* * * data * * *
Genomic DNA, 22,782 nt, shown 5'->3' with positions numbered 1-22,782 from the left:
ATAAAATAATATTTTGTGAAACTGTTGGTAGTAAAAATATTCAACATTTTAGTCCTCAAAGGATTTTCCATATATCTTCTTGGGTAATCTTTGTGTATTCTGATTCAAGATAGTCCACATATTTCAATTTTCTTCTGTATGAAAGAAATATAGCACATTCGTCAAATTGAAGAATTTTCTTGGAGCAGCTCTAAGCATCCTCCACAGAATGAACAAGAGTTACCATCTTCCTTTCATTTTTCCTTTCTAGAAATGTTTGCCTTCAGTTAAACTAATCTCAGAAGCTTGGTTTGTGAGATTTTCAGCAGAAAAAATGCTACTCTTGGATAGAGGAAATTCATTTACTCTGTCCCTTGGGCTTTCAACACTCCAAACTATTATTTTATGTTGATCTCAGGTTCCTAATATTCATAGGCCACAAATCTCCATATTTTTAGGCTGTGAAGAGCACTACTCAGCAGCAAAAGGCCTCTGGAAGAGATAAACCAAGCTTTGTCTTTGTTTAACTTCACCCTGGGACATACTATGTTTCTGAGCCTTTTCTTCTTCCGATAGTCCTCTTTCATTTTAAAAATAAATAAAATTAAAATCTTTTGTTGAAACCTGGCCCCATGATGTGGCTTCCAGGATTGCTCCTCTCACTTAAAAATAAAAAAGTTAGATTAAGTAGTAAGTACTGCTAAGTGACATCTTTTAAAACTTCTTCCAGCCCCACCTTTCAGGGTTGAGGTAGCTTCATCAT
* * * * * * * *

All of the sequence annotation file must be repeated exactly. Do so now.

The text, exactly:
Genomic DNA, 22,782 nt, shown 5'->3' with positions numbered 1-22,782 from the left:
ATAAAATAATATTTTGTGAAACTGTTGGTAGTAAAAATATTCAACATTTTAGTCCTCAAAGGATTTTCCATATATCTTCTTGGGTAATCTTTGTGTATTCTGATTCAAGATAGTCCACATATTTCAATTTTCTTCTGTATGAAAGAAATATAGCACATTCGTCAAATTGAAGAATTTTCTTGGAGCAGCTCTAAGCATCCTCCACAGAATGAACAAGAGTTACCATCTTCCTTTCATTTTTCCTTTCTAGAAATGTTTGCCTTCAGTTAAACTAATCTCAGAAGCTTGGTTTGTGAGATTTTCAGCAGAAAAAATGCTACTCTTGGATAGAGGAAATTCATTTACTCTGTCCCTTGGGCTTTCAACACTCCAAACTATTATTTTATGTTGATCTCAGGTTCCTAATATTCATAGGCCACAAATCTCCATATTTTTAGGCTGTGAAGAGCACTACTCAGCAGCAAAAGGCCTCTGGAAGAGATAAACCAAGCTTTGTCTTTGTTTAACTTCACCCTGGGACATACTATGTTTCTGAGCCTTTTCTTCTTCCGATAGTCCTCTTTCATTTTAAAAATAAATAAAATTAAAATCTTTTGTTGAAACCTGGCCCCATGATGTGGCTTCCAGGATTGCTCCTCTCACTTAAAAATAAAAAAGTTAGATTAAGTAGTAAGTACTGCTAAGTGACATCTTTTAAAACTTCTTCCAGCCCCACCTTTCAGGGTTGAGGTAGCTTCATCAT